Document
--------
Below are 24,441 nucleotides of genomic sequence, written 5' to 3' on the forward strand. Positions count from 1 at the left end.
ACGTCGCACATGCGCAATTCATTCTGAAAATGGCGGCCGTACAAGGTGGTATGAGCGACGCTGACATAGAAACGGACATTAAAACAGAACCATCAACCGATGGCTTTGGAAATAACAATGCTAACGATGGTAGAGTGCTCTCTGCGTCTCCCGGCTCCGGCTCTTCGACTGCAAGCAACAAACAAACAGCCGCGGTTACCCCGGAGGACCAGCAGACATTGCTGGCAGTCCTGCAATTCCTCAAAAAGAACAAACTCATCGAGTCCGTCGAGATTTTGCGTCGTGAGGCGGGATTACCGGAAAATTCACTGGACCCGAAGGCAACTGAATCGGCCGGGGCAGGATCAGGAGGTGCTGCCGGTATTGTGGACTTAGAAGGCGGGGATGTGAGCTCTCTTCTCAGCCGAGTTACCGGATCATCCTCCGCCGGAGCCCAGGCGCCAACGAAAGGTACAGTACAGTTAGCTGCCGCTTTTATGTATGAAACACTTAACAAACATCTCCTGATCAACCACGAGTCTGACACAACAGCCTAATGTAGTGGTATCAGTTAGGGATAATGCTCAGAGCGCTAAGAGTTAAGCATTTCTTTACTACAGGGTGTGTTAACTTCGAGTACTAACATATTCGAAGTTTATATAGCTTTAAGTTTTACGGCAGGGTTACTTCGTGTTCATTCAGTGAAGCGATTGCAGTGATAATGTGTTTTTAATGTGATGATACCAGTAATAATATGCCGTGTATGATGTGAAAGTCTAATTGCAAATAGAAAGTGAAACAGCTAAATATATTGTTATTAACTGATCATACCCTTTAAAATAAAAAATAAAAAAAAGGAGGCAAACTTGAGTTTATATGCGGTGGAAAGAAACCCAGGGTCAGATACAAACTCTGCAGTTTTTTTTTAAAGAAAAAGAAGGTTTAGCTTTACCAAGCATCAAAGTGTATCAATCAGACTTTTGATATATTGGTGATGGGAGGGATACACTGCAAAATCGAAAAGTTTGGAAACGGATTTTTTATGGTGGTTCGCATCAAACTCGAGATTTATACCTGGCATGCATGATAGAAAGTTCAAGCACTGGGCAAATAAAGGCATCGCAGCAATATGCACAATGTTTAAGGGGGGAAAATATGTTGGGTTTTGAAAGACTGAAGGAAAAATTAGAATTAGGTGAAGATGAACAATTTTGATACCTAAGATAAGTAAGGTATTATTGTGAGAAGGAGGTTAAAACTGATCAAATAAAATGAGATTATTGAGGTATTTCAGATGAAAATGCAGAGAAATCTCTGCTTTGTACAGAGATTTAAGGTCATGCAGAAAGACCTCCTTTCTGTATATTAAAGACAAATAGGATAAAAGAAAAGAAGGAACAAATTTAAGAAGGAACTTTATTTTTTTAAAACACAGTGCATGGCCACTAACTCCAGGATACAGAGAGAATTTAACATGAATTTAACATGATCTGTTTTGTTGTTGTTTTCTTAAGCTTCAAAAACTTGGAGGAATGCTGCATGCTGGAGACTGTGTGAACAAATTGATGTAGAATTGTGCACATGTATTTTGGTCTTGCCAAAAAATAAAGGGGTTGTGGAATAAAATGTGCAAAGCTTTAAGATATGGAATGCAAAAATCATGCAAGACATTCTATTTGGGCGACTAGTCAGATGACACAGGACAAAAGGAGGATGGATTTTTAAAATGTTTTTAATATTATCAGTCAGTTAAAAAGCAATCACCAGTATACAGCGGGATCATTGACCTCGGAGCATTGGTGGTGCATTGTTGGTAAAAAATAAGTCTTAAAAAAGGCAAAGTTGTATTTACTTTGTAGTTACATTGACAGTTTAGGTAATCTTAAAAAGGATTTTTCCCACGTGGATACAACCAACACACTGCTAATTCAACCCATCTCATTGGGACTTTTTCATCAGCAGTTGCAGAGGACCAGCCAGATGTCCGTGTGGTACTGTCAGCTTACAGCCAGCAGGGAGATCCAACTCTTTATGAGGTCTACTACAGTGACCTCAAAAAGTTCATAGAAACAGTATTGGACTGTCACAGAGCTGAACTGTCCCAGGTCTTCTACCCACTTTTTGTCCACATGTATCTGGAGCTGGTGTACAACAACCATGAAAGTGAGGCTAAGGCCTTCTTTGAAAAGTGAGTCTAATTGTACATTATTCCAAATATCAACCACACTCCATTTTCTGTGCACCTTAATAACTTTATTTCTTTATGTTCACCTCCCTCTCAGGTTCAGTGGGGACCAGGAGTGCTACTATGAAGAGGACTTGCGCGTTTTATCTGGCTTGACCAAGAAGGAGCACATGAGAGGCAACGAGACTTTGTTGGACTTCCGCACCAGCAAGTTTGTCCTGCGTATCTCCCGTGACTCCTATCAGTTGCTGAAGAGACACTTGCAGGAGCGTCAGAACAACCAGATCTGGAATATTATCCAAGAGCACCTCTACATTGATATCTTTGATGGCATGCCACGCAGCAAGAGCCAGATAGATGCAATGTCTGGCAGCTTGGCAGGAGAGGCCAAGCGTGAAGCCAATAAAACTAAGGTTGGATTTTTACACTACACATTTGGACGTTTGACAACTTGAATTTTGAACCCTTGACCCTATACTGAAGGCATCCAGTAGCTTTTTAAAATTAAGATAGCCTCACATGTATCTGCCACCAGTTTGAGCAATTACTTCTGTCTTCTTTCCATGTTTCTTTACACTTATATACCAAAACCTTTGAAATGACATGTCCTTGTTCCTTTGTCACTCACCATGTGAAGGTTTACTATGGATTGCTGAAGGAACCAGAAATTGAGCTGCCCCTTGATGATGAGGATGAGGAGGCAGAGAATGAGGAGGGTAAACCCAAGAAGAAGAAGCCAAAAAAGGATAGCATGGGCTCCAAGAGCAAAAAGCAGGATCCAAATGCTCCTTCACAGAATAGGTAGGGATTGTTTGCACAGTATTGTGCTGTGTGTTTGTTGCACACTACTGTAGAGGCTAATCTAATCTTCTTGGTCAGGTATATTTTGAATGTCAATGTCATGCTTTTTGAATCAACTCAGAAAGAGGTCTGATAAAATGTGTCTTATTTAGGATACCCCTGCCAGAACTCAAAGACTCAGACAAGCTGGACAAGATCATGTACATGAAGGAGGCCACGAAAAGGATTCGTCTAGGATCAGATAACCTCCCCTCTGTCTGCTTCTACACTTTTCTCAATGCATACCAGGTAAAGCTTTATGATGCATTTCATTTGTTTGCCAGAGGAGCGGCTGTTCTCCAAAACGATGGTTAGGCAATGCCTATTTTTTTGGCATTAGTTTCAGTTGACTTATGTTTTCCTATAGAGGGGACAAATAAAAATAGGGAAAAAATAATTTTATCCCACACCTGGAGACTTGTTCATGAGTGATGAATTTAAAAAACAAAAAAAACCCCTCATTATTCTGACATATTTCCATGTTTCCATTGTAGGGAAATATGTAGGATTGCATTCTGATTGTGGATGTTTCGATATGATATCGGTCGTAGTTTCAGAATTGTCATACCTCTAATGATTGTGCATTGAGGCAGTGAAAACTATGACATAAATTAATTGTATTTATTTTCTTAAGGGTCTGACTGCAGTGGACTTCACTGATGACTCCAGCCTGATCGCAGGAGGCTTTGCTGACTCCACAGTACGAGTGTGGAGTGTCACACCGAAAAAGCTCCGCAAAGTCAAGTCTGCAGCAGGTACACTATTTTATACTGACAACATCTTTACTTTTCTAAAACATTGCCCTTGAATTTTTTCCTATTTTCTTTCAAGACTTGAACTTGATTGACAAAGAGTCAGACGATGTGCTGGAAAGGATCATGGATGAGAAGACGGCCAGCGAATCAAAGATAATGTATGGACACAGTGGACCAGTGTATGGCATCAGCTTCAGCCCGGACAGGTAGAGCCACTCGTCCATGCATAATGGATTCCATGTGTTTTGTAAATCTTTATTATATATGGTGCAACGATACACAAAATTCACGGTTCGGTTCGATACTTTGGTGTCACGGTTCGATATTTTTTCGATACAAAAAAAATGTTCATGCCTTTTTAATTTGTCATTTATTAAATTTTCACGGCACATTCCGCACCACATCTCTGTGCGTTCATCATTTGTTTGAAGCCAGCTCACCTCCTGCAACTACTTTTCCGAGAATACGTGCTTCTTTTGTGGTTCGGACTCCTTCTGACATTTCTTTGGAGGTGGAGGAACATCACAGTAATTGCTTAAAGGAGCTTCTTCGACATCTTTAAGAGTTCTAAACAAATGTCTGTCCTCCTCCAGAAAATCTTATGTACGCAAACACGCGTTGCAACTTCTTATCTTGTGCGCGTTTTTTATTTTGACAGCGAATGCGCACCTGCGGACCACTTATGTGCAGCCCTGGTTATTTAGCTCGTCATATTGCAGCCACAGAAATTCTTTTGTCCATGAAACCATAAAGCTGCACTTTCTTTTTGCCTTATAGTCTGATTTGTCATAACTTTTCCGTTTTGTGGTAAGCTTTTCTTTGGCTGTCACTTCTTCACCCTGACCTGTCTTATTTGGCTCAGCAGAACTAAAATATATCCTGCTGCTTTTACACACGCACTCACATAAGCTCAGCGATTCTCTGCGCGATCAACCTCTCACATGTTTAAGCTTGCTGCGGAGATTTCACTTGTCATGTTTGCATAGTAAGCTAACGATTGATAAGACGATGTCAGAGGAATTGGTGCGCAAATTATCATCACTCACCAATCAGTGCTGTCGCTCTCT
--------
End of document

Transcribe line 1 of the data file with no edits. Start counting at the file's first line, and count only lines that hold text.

Below are 24,441 nucleotides of genomic sequence, written 5' to 3' on the forward strand. Positions count from 1 at the left end.